Would not a proper memory of one’s father presuppose a proper father? I’d think so. In the memory I have there is nothing about either it or the father that qualifies as proper. Or usual. As it happens, it is my first-ever memory, one powerful enough to have lodged itself deep into the crevices of my baby brain and body, one to be carried through all the days, years and decades to follow. The thing is, until five decades on, I didn’t know for sure whether or not it was my father.
I stand holding to the rail of my crib, looking, taking it in.
Bright sunshine out the open window.
My mother dismissed this, told me I couldn’t remember back that far.
I see green.
It had to have been spring. I wouldn’t come to my first birthday for a few more months.
White sheers flutter at the window.
I feel the breeze on my face.
Not just my mother, but others have said that no one can have such a memory, so early.
I smell these things.
The smell is good.
I am no longer a baby, have lived for many decades now, but it is all there today, as if I still am that baby. In some ways, I still am, my hands gripping the crib rail. Sun warming my face. Seeing the green, the swaying. Feeling the breeze on my face. Smelling the clean smell of that quiet, halcyon morning. Without words then, somehow I knew it was good, all of it, and it still is.
In the year after my mother’s death, I described this memory to my father’s tiny, scrappy sister who, newly-found, had been long-lost to me till then. She, far into her eighties at the time, didn’t say much in response, but she agreed to travel with me to the Southern city where she and my father had been raised. A homecoming of sorts for her, and for my part I was eager to see the old family house. She’d told me my great-grandparents, my grandmother, my father and mother and I had lived there, all of us together. So on that hot, humid summer Sunday, a day after my fifty-fifth birthday, I knocked on the front door of that house still sitting on Beech Street and explained to the wondering woman our history there and our desire just to revisit it. She was gracious but didn’t invite us in, though she did welcome us to tour the yard. We walked that yard, my aunt and I, and I walked myself back in time. In the side yard I paused, felt drawn to a particular window, then stood with my back to it, looking into the yard. And I knew. Yes, my aunt said, nodding, that would have been the room where you and your mama and daddy slept.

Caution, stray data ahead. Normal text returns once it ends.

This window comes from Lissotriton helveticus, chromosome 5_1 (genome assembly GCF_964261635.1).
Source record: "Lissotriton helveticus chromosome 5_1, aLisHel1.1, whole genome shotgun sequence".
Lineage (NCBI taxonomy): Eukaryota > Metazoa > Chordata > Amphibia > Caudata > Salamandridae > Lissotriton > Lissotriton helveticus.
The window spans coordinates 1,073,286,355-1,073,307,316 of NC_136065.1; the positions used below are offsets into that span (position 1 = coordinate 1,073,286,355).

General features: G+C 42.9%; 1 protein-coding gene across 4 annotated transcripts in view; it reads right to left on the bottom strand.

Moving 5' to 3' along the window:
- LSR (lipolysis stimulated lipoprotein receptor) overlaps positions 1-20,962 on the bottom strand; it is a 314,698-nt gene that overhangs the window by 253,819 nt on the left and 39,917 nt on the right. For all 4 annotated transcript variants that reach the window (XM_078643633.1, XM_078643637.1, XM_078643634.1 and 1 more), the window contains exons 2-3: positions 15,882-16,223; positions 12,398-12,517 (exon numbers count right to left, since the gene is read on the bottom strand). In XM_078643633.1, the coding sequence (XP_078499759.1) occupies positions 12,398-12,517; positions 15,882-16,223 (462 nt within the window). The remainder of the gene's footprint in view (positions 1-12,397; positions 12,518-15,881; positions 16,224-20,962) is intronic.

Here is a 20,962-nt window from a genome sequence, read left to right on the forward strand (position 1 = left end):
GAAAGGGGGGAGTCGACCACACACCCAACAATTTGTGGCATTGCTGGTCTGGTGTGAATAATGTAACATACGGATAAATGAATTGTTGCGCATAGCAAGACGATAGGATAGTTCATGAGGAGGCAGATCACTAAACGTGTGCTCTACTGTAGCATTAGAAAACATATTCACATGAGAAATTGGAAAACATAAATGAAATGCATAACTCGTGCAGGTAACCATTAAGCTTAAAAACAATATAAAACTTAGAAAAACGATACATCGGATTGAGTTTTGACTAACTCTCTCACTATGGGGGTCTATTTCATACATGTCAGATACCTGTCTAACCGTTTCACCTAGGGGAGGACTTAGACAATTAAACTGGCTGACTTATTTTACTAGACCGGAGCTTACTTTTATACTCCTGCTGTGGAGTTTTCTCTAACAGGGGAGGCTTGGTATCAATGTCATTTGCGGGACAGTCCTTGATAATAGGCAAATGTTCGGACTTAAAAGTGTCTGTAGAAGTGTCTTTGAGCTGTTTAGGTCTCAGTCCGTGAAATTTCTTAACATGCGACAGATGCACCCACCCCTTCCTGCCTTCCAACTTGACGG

I turn from the window.
I see the bed, two sleepers there.
I watch them.
I took pictures that day. Of the window. Of the mostly over-grown yard. Of my father’s ancient sister, his only contemporary left living. As we stood, I described the room to her. Where the door was; the flowers of the wallpaper; the vanity with the three-sided mirror, its kidney shape, the stool tucked into it; the double bed with my crib set along its foot. My rarely silent aunt looked at me, wide-eyed, nodded, said nothing.
I see outlines under a sheet.
I cannot see faces.
Those would have been your parents, she said finally.
I turn back to the window. To the sun and breeze and the stirring shirrs, to the feeling of right.
I knew from found letters that my mother soon took me away from there when I was ten months old, to live with her sister and family in another state. Where we would be safe. My father, I learned on that summer trip, had been a bombardier in World War II, sent home mid-war battle-fatigued seriously enough to require months of treatment at the Army Air Corps’ mental-health facility in St. Petersburg Florida. He struggled, my aunt had told me, with alcohol and depression and was given to sometime violence, sporadic disappearances. Months before that, buried in a box in my mother’s basement, I’d found some puzzling letters from my father’s family members and read that they’d supported her taking us away from there, from him, that it was for the best. I hadn’t understood until finding his sister.
I take the sun and green and breeze, the morning itself, inside myself. I like it.
I know I felt all that because, in the memory I’m told it’s not possible to have had, I feel it.
I am peaceful.
In memory I live it all again and again, any time I wish. Or when I need to.
My father disappeared from my life, was disappeared from me by my mother. I never saw him again. She had loved him, she told me once when I summoned the courage to ask about him, but he was a bad man. That was all; she would not, or could not, ever say more. It took finding his sister and making that summer trip with her to that city, that street, that house, that yard, that window to begin to realize that, after all, I did have a father, and a memory of him. Certainly not a proper father, and not exactly a proper memory. But an authentic one, and I know that, because I lived it, and live it still.
Laura Goodman’s writing work has appeared in a number of journals, reviews and anthologies, most recently in Fiction Southeast, the Arkansas Review, Flash Fiction, Westchester Review, Magnolia Review; a novella was the lead piece in Propertius Press’s 2020 anthology. She lives and writes in Boulder, Colorado.
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